by Dan Rindler, Child’Space Practitioner, GCFP
Parents are always curious and bring up this question in my Child’Space NYC classes and private sessions. Many parents notice that their baby has a preference to use one hand more than the other and it can be fun to speculate if your baby will be a “righty” or a “lefty.” But, you may be surprised to learn that “handedness” isn’t neurologically set until nearly 3 years of age, and sometimes even later. Infants may begin to show some preference around the time they are moving in and out of sitting independently and crawling but they should still use both hands often. Sometimes, this ambidextrousness continues well past 3 years old before one hand becomes clearly dominant.
Babies may have a preference for using one hand a little more often than the other, but it’s very important that parents don’t cater to that preference. If a parent decides his or her baby is left-handed for instance, and that parent begins putting toys, a spoon, etc. into baby’s left hand only, it can limit the baby’s motor and even cognitive development. Babies need to use both hands for the development of their muscles, coordination and balance. Using only one hand largely helps build connections in the half of the motor cortex which is associated with that side of the body. If you encourage your baby to only to use one hand, you may actually be affecting the development of their brain.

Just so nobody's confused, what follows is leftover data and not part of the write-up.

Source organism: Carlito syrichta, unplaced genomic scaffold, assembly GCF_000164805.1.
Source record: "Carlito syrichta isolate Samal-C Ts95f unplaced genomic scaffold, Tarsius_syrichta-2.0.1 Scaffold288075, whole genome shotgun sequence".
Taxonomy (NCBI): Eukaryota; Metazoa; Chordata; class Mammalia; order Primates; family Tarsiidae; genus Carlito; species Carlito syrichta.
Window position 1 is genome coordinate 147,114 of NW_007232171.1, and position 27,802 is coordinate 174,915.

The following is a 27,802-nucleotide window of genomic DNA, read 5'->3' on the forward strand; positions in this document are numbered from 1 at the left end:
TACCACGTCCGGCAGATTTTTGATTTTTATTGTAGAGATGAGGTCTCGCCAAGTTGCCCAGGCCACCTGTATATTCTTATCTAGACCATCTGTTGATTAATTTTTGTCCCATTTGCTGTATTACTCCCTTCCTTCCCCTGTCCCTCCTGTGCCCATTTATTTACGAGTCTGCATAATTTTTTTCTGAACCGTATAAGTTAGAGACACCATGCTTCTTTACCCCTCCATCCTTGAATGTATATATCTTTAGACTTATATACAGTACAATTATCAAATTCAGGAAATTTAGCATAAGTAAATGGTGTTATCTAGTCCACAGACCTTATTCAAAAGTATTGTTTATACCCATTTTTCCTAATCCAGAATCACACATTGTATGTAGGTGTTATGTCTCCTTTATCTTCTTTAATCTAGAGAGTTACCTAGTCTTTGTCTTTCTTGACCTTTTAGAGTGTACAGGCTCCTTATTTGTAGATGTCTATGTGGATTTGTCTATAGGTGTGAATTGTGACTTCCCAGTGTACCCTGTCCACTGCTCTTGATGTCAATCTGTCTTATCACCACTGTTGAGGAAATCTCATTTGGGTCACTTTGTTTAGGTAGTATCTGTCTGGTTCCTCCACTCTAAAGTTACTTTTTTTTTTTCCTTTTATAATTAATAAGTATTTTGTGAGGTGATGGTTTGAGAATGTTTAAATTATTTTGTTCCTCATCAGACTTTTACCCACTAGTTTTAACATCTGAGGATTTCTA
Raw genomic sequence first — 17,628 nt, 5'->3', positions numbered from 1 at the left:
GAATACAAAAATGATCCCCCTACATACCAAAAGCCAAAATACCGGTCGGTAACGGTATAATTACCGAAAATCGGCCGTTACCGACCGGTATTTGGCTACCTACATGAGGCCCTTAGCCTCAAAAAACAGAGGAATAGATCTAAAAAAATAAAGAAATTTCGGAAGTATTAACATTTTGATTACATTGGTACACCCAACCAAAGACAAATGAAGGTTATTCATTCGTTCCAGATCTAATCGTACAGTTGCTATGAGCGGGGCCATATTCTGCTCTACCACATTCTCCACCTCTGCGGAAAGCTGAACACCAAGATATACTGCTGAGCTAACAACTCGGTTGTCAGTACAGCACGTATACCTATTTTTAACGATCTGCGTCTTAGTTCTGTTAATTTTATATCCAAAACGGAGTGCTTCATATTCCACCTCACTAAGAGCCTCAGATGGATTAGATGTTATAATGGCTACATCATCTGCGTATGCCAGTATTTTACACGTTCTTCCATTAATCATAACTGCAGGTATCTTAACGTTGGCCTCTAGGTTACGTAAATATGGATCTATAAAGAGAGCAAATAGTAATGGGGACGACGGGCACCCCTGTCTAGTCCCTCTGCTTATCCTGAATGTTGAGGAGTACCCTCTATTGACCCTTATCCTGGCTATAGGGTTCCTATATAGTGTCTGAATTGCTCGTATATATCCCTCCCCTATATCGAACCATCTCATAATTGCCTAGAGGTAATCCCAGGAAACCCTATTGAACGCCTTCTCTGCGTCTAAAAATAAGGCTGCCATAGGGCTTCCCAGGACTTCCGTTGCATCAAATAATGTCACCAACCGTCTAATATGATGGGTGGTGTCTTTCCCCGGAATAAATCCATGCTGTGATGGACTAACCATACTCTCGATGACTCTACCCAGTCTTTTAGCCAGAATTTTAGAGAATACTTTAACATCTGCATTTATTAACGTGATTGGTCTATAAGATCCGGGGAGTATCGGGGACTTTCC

Recommendations: If you notice that your baby uses the same hand very consistently and seems clearly left or right handed, consult your pediatrician, as it may be a sign of an issue. Be sure to engage your baby to touch, reach, grasp, lean, and more on both arms more or less equally. Play traditional baby-games like “This Little Piggy” (its not just for toes!) or pat-a-cake to engage your baby to better sense, feel and move their hands and fingers. If you’ve taken a Child’Space class, you know to use the tapping and other touch techniques of Child’Space Method on your baby’s arms and shoulders when they are trying to reach for a toy. As you play with your baby, place toys in locations that will encourage them to reach both arms in many different trajectories, so that they practice movements outside of those that are habitual for them.
Learn more, or find classes and private sessions to support your baby’s development: www.childspacenyc.com